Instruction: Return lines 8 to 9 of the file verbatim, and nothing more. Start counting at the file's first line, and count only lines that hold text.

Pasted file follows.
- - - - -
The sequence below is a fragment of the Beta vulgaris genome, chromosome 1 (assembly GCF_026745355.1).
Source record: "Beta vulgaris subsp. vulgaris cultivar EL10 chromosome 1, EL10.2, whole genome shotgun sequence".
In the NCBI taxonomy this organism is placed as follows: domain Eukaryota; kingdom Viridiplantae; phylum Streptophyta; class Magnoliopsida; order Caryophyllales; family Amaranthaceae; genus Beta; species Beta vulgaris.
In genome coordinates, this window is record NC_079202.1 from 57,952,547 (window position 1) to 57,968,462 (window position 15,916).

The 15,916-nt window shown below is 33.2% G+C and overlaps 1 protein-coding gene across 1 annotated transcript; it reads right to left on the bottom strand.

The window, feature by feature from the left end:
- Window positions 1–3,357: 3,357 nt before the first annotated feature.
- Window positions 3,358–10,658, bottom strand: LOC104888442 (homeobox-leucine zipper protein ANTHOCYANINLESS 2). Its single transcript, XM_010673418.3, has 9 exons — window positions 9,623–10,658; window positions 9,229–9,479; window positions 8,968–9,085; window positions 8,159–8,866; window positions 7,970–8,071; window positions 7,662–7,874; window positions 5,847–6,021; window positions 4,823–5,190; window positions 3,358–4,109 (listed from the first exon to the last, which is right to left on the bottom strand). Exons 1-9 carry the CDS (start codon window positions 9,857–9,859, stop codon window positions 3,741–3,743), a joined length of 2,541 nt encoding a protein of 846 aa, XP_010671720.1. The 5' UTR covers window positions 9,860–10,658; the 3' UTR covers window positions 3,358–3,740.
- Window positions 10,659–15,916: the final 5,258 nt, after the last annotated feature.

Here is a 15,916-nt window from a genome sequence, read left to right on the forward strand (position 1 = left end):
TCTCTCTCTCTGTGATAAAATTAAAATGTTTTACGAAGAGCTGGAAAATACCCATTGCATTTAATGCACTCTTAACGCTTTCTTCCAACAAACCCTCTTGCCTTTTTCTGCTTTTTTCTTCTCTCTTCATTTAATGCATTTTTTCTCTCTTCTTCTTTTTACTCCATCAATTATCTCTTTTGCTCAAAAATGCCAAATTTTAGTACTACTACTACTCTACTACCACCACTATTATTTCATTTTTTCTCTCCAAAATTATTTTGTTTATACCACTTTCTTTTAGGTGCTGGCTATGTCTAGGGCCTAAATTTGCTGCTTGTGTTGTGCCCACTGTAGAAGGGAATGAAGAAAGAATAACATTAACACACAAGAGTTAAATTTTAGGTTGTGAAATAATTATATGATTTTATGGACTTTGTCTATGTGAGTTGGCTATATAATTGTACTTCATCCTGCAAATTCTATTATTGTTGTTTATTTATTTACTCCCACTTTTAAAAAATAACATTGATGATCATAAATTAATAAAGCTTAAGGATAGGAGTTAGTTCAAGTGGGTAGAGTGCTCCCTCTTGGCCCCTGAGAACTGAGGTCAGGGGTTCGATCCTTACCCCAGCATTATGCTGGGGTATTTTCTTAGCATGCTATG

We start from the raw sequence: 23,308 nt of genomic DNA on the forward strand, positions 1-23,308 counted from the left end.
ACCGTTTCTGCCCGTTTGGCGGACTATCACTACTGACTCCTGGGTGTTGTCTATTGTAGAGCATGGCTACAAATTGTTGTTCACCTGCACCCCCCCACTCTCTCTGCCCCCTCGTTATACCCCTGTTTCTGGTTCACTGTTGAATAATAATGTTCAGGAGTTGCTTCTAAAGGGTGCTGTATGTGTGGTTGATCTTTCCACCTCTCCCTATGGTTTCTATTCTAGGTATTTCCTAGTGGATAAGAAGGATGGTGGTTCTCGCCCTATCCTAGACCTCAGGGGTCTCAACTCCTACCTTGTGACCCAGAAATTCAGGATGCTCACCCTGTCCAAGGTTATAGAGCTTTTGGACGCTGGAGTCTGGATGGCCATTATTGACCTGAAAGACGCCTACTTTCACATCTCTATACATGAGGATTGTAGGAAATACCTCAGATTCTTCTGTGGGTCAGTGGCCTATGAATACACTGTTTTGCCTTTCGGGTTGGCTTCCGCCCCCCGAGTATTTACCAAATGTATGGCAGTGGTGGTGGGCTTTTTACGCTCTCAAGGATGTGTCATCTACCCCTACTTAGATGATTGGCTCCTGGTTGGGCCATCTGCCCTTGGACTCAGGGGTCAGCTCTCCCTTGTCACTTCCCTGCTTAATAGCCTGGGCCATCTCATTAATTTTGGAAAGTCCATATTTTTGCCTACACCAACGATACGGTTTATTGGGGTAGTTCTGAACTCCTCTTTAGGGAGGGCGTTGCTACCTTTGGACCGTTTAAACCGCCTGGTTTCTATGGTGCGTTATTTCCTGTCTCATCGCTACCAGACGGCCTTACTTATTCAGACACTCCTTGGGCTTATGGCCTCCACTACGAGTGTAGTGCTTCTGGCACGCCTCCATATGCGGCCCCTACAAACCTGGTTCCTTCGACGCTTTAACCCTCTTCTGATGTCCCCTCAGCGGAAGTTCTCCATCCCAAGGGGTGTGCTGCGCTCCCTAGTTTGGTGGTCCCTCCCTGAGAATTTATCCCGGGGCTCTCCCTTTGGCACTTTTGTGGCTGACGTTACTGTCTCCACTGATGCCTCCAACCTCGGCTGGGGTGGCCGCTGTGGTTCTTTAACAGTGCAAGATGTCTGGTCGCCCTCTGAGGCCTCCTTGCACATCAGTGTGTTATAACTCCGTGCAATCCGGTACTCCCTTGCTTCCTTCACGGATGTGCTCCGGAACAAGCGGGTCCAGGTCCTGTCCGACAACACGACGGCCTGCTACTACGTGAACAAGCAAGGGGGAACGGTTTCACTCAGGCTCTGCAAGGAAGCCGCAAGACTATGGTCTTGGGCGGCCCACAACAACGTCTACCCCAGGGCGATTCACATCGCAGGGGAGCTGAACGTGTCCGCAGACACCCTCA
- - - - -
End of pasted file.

- Window positions 3,358–10,658, bottom strand: LOC104888442 (homeobox-leucine zipper protein ANTHOCYANINLESS 2). Its single transcript, XM_010673418.3, has 9 exons — window positions 9,623–10,658; window positions 9,229–9,479; window positions 8,968–9,085; window positions 8,159–8,866; window positions 7,970–8,071; window positions 7,662–7,874; window positions 5,847–6,021; window positions 4,823–5,190; window positions 3,358–4,109 (listed from the first exon to the last, which is right to left on the bottom strand). Exons 1-9 carry the CDS (start codon window positions 9,857–9,859, stop codon window positions 3,741–3,743), a joined length of 2,541 nt encoding a protein of 846 aa, XP_010671720.1. The 5' UTR covers window positions 9,860–10,658; the 3' UTR covers window positions 3,358–3,740.
- Window positions 10,659–15,916: the final 5,258 nt, after the last annotated feature.